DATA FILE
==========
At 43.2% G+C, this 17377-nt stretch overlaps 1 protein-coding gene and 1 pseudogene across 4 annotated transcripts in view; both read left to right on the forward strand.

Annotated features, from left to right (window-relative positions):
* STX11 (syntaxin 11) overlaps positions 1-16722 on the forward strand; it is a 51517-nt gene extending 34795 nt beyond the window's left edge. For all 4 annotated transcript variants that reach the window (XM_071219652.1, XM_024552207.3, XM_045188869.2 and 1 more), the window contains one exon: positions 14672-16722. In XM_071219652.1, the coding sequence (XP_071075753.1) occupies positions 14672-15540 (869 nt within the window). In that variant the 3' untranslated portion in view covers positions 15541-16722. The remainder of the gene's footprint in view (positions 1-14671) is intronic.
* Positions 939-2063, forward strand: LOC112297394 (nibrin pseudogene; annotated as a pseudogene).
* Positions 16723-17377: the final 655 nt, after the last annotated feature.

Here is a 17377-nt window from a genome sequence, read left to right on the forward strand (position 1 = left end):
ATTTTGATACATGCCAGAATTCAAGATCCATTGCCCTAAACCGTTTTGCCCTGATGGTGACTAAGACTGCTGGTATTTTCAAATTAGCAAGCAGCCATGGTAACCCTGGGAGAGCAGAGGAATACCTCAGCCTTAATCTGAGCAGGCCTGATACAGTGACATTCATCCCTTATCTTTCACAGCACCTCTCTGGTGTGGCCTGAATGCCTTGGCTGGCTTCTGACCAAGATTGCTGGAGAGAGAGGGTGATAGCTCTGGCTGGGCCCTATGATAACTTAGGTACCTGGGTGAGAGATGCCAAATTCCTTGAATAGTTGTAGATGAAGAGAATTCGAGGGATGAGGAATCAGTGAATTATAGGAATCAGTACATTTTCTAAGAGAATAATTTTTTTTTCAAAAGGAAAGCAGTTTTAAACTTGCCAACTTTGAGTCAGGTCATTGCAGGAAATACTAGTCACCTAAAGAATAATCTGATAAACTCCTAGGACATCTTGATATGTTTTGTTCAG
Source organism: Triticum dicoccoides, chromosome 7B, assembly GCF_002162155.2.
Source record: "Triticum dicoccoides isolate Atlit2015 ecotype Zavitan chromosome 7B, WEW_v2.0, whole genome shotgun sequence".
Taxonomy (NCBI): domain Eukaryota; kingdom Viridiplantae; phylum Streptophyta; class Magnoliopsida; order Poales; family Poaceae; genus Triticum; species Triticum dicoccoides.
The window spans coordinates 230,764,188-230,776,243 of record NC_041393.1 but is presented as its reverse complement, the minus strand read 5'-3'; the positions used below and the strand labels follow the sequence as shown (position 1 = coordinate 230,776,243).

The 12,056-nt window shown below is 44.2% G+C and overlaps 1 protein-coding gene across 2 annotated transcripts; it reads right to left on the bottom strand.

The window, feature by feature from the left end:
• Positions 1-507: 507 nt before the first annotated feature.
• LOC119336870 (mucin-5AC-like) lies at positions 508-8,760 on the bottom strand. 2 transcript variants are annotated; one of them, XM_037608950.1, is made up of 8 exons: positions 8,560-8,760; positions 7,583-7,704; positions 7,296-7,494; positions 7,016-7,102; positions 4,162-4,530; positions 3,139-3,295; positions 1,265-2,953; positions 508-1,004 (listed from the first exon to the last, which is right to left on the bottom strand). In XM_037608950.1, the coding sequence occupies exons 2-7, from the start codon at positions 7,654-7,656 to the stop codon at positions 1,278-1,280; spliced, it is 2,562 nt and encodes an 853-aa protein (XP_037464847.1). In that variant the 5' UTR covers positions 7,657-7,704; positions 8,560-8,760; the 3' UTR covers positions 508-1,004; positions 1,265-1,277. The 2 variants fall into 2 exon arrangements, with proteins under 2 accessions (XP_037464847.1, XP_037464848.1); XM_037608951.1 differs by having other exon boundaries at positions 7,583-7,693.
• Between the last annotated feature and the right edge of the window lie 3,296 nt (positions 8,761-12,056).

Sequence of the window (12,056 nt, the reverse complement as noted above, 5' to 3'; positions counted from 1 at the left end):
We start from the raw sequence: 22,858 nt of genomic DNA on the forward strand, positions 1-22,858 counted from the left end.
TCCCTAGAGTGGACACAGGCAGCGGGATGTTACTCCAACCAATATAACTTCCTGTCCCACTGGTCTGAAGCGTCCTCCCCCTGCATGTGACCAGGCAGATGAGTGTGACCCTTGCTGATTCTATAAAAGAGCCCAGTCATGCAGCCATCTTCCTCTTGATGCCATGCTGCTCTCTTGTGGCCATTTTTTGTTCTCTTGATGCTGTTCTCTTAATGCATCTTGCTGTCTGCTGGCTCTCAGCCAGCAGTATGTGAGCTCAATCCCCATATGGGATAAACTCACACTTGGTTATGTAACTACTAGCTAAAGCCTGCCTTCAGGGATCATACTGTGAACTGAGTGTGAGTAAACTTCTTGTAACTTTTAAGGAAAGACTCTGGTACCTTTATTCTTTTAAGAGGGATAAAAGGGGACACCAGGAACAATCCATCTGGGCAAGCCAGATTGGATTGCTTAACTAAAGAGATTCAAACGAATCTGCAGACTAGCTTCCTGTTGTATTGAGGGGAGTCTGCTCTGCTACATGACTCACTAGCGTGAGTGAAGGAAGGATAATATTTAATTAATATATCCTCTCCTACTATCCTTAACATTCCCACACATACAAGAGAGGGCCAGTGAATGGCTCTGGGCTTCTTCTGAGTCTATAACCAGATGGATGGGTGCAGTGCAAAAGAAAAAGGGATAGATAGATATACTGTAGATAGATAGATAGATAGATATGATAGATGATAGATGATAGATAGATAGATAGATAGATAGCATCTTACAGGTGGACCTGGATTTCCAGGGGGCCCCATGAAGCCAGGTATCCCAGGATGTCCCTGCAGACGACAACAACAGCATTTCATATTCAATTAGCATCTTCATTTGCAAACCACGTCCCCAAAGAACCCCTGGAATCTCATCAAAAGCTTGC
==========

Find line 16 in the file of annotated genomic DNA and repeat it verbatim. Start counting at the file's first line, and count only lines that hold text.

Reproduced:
• Between the last annotated feature and the right edge of the window lie 3,296 nt (positions 8,761-12,056).